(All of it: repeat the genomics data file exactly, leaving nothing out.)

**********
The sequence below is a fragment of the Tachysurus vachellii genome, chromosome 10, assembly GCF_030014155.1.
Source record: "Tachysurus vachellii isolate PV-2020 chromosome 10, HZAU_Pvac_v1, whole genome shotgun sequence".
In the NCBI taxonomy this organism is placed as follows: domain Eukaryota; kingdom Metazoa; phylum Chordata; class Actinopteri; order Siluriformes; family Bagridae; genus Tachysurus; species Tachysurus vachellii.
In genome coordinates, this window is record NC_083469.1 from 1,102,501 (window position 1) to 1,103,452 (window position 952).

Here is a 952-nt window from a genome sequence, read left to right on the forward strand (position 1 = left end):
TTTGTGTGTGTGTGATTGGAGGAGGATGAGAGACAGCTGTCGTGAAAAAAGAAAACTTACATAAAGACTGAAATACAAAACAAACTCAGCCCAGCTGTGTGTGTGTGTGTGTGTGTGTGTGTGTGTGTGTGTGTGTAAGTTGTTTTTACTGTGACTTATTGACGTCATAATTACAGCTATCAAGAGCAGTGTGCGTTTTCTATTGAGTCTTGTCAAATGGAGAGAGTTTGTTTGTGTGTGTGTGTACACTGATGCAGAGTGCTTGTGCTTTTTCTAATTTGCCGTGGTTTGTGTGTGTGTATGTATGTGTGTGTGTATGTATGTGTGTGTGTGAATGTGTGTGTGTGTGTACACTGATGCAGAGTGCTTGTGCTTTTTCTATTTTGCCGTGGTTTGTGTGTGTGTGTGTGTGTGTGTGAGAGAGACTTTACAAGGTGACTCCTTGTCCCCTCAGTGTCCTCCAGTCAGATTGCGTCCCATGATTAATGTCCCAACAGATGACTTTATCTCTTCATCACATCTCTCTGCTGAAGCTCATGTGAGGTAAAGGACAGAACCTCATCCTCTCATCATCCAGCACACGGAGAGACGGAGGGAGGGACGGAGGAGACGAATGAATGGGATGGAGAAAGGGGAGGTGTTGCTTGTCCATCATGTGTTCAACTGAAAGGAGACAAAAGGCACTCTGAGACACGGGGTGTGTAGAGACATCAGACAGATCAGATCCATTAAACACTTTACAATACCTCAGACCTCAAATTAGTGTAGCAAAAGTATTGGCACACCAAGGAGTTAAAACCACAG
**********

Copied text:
The sequence below is a fragment of the Tachysurus vachellii genome, chromosome 10, assembly GCF_030014155.1.
Source record: "Tachysurus vachellii isolate PV-2020 chromosome 10, HZAU_Pvac_v1, whole genome shotgun sequence".
In the NCBI taxonomy this organism is placed as follows: domain Eukaryota; kingdom Metazoa; phylum Chordata; class Actinopteri; order Siluriformes; family Bagridae; genus Tachysurus; species Tachysurus vachellii.
In genome coordinates, this window is record NC_083469.1 from 1,102,501 (window position 1) to 1,103,452 (window position 952).

Here is a 952-nt window from a genome sequence, read left to right on the forward strand (position 1 = left end):
TTTGTGTGTGTGTGATTGGAGGAGGATGAGAGACAGCTGTCGTGAAAAAAGAAAACTTACATAAAGACTGAAATACAAAACAAACTCAGCCCAGCTGTGTGTGTGTGTGTGTGTGTGTGTGTGTGTGTGTGTGTGTAAGTTGTTTTTACTGTGACTTATTGACGTCATAATTACAGCTATCAAGAGCAGTGTGCGTTTTCTATTGAGTCTTGTCAAATGGAGAGAGTTTGTTTGTGTGTGTGTGTACACTGATGCAGAGTGCTTGTGCTTTTTCTAATTTGCCGTGGTTTGTGTGTGTGTATGTATGTGTGTGTGTATGTATGTGTGTGTGTGAATGTGTGTGTGTGTGTACACTGATGCAGAGTGCTTGTGCTTTTTCTATTTTGCCGTGGTTTGTGTGTGTGTGTGTGTGTGTGTGAGAGAGACTTTACAAGGTGACTCCTTGTCCCCTCAGTGTCCTCCAGTCAGATTGCGTCCCATGATTAATGTCCCAACAGATGACTTTATCTCTTCATCACATCTCTCTGCTGAAGCTCATGTGAGGTAAAGGACAGAACCTCATCCTCTCATCATCCAGCACACGGAGAGACGGAGGGAGGGACGGAGGAGACGAATGAATGGGATGGAGAAAGGGGAGGTGTTGCTTGTCCATCATGTGTTCAACTGAAAGGAGACAAAAGGCACTCTGAGACACGGGGTGTGTAGAGACATCAGACAGATCAGATCCATTAAACACTTTACAATACCTCAGACCTCAAATTAGTGTAGCAAAAGTATTGGCACACCAAGGAGTTAAAACCACAG